published in seven different ORERs from 1925 to 1950, categorized by
sheathing type (DS = double sheathed; SS = single sheathed; Other =
panel, plywood, aluminum; Unknown = sheathing type presently not


ORER Jan-25___Feb-32___Jan-38___Apr-42___Jan-45___Apr-49___Jul-50
DS 53.5%___53.6%___40.7%___26.8%___23.1%___11.4%___9.2%
SS 12.7%___24.5%___30.2%___28.9%___28.4%___23.9%___23.0%
Steel 4.7%___12.4%___27.0%___42.8%___47.4%___63.8%___67.0%
Other 0.5%___0.7%___0.9%___0.9%___0.8%___0.8%___0.7%
Unknown 28.6%___8.9%___1.2%___0.6%___0.4%___0.1%___0.1%
Total 100.0%___100.0%___100.0%___100.0%___100.0%___100.0%___100.0%

From the standpoint of sheathing type, the bad news is that it is
presently unknown for nearly 30% of the fleet in 1925; the good new
is that it is known for over 70%. In 1932, sheathing type is known
for over 90% of the cars and in subsequent years our knowledge is
nearly complete.

The total number of box, auto and ventilator cars declined by about
58,000 in the seven years from the January 1925 ORER to the February
1932 ORER. Then it dropped sharply by nearly a quarter million cars
in the six years from the February 1932 ORER to the January 1938
ORER. In a previous post (#76819) I mentioned this drop and called
it "A Great Decline"; in view of the 1925 data, perhaps it should be
called "The Great Decline."

While the number of cars declined from 1925 to 1932, the capacity of
the fleet increased, both in cubic feet and pounds; it fell from 1932
to 1938, then slowly rose until 1950:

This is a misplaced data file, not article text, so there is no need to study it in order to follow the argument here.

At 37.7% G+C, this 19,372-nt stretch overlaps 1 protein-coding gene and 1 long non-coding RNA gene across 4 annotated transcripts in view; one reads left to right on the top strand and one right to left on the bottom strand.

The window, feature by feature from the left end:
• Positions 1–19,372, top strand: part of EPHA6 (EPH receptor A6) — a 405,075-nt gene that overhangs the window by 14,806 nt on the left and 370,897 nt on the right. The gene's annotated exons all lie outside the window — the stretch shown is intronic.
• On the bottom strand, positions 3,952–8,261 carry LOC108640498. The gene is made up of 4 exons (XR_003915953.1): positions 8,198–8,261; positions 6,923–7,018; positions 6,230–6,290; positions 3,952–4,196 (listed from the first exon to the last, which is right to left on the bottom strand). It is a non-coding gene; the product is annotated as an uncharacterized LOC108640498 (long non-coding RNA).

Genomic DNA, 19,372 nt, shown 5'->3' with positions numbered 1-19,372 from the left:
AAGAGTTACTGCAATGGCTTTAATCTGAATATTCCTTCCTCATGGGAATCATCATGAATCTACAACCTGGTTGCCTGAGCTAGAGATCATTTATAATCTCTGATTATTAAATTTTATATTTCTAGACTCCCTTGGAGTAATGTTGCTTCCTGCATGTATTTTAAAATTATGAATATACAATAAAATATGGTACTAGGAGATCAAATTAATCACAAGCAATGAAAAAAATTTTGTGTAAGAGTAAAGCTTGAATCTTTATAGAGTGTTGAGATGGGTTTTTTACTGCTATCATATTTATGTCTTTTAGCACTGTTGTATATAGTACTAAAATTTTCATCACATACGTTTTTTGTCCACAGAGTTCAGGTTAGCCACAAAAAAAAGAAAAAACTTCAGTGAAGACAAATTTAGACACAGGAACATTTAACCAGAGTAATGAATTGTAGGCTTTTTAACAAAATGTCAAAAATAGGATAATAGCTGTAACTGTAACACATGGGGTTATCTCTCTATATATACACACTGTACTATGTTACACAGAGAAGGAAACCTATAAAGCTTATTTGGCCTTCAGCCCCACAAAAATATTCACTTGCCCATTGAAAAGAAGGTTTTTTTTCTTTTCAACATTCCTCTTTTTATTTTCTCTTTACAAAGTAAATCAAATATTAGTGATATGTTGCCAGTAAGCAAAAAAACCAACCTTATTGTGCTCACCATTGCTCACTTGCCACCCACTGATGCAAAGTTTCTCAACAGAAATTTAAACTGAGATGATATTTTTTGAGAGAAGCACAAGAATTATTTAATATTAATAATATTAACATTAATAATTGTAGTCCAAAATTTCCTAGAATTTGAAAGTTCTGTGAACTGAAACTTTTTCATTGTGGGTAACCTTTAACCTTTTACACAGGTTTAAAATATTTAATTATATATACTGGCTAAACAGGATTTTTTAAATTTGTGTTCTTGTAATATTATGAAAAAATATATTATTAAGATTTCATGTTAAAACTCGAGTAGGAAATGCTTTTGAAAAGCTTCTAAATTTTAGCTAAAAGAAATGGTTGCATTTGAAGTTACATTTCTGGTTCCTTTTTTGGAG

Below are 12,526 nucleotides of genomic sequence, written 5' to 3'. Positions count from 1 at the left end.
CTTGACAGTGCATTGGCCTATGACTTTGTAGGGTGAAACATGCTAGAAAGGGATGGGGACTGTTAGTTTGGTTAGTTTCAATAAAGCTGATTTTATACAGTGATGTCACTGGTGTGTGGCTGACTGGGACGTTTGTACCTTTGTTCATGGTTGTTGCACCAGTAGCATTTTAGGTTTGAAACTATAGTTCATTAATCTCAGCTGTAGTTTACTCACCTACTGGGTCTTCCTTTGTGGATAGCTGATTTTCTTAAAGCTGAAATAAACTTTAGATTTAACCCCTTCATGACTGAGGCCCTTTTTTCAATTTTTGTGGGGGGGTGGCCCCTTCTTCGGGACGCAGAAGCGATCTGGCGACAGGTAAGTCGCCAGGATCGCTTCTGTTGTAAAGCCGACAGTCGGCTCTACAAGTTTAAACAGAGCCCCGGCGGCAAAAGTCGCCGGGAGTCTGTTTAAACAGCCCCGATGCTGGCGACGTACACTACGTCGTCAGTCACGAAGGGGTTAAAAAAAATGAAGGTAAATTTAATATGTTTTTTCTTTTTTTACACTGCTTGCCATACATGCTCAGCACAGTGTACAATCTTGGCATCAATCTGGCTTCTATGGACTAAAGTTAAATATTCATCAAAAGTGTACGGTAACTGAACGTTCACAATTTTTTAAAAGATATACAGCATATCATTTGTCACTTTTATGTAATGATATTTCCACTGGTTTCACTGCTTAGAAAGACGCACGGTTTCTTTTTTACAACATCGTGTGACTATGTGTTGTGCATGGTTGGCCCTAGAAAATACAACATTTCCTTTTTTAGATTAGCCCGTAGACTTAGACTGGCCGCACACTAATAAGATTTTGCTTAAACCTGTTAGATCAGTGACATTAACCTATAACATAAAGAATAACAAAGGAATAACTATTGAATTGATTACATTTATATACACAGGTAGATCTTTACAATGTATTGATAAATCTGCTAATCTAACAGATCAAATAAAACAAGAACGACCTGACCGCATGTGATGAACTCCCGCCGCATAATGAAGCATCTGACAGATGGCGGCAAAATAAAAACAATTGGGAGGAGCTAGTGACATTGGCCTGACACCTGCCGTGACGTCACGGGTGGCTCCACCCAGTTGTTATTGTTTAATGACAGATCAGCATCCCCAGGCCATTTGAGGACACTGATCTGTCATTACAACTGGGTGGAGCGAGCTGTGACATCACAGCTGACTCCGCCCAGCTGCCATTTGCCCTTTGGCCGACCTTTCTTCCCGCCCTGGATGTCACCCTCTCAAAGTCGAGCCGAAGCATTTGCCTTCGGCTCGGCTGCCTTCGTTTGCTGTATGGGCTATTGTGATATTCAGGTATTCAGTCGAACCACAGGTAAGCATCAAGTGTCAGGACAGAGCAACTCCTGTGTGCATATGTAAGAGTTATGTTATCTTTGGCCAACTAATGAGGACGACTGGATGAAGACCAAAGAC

Aggregate capacity, CuFt, 1925 to 1942
Jan-25 2,875,206,865
Feb-32 2,930,215,532
Jan-38 2,339,150,056
Apr-42 2,425,455,631

Aggregate capacity, pounds, 1925 to 1950
Jan-25 84,142,585,000
Feb-32 85,805,653,000
Jan-38 66,828,787,000
Apr-42 67,202,085,000
Jan-45 68,228,311,000
Apr-49 69,240,144,000
Jul-50 67,582,035,500

The increase in capacity with a decrease in number of cars from 1925
to 1932 was made possible by a change in the composition of the
fleet: The 1932 cars were on average longer, taller and wider than
those in 1925. The next table shows the number of cars under 40' IL,
those 40' IL or longer, and the percentage of "shorties" for each of
the ORERs:

ORER <40'IL___ >=40'IL___ %<40'IL
Jan-25 626,272___455,633___57.9% (total = 1,082,785)
Feb-32 394,238___629,413___38.5% (total = 1,024,787)
Jan-38 152,841___609,519___20.0% (total = 762,825)
Apr-42 85,184___658,843___11.4% (total = 744,463)
Jan-45 72,317___673,316___9.7% (total = 747,160)
Apr-49 31,733___701,373___4.3% (total = 736,166)
Jul-50 23,228___688,710___3.3% (total = 714,855)

Most of the cars with Unknown sheathing in 1925 and 1932
are "shorties":

ORER <40'IL___ >=40'IL___ %<40'IL
Jan-25 258,481___50,741___83.6% (total Unknowns = 310,151)
Feb-32 71,612___19,359___78.7% (total Unknowns = 91,111)

It is likely that most of these "shorties" are double sheathed, and
so most of the Unknowns in the entire fleet in these years are
probably double sheathed.

Best wishes
Larry Ostresh
Laramie, Wyoming

Re: Plastic model paint


Chuck's suggestion is great for a weathered effect of a PAINTED car,
but if you want to mimic an UNPAINTED car, try this:

Spray with a couple of light coats of medium to light gray
primer...almost anything will do. I use Rustoleum (no, I'm not
crazy ...I'm a professional modeller...I custom build, weather and